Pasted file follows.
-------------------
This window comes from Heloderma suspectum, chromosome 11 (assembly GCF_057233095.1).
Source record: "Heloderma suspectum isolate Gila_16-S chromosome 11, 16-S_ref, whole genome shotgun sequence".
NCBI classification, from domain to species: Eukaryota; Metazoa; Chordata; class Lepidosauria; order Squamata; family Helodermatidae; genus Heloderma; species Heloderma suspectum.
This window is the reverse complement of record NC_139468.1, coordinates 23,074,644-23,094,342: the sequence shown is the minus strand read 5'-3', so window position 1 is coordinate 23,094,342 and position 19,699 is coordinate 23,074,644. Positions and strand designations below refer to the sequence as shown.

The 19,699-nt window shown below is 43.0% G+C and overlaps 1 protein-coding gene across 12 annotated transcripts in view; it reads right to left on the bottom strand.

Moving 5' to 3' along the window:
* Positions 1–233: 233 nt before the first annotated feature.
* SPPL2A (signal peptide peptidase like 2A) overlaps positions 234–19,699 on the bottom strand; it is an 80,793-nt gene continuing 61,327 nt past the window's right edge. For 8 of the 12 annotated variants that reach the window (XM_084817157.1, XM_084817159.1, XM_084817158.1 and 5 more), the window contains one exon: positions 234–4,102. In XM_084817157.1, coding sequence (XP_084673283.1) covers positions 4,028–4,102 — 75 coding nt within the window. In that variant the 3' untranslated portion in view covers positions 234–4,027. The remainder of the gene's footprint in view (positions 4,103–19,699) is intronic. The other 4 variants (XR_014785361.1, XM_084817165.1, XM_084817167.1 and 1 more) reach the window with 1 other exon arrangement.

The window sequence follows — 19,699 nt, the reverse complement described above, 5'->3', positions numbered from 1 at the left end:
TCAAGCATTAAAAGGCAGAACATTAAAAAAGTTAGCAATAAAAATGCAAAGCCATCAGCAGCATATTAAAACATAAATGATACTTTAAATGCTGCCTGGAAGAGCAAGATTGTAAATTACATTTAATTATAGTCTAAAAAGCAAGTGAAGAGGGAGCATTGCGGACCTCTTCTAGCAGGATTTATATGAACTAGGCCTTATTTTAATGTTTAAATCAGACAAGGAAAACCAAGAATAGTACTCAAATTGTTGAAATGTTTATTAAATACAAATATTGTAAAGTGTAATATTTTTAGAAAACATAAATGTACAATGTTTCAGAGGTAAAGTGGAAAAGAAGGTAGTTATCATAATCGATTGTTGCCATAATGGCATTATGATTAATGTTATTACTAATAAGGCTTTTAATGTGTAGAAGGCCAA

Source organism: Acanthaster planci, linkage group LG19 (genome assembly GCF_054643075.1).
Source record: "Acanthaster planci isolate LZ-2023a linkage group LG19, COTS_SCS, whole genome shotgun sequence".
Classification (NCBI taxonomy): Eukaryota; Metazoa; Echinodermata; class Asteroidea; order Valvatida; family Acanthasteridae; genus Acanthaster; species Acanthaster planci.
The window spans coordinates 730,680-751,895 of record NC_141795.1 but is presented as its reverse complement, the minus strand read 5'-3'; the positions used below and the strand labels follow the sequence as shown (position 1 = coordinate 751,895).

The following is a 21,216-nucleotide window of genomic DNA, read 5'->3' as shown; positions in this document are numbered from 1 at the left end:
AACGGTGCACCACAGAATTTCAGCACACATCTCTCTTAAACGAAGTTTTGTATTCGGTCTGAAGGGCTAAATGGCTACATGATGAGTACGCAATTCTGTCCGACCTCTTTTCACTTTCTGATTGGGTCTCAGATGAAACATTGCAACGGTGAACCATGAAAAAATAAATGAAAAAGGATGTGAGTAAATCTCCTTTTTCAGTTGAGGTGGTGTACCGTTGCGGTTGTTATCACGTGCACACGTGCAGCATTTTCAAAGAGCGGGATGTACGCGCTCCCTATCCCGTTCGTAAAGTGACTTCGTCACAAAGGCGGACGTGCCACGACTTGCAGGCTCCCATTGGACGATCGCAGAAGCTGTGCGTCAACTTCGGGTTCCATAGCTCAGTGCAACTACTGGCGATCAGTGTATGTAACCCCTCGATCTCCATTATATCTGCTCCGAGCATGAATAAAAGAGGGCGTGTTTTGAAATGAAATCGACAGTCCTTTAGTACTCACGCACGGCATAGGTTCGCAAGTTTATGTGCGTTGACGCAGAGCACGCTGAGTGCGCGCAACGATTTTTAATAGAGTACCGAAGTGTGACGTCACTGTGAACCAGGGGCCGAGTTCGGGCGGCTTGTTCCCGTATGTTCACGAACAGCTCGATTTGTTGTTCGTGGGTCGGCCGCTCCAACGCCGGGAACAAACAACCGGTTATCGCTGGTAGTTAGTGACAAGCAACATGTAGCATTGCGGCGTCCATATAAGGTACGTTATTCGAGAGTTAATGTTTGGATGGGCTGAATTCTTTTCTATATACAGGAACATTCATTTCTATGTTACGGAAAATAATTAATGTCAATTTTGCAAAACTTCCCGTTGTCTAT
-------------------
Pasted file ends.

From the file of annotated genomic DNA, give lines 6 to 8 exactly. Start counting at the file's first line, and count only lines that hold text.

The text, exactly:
Moving 5' to 3' along the window:
* Positions 1–233: 233 nt before the first annotated feature.
* SPPL2A (signal peptide peptidase like 2A) overlaps positions 234–19,699 on the bottom strand; it is an 80,793-nt gene continuing 61,327 nt past the window's right edge. For 8 of the 12 annotated variants that reach the window (XM_084817157.1, XM_084817159.1, XM_084817158.1 and 5 more), the window contains one exon: positions 234–4,102. In XM_084817157.1, coding sequence (XP_084673283.1) covers positions 4,028–4,102 — 75 coding nt within the window. In that variant the 3' untranslated portion in view covers positions 234–4,027. The remainder of the gene's footprint in view (positions 4,103–19,699) is intronic. The other 4 variants (XR_014785361.1, XM_084817165.1, XM_084817167.1 and 1 more) reach the window with 1 other exon arrangement.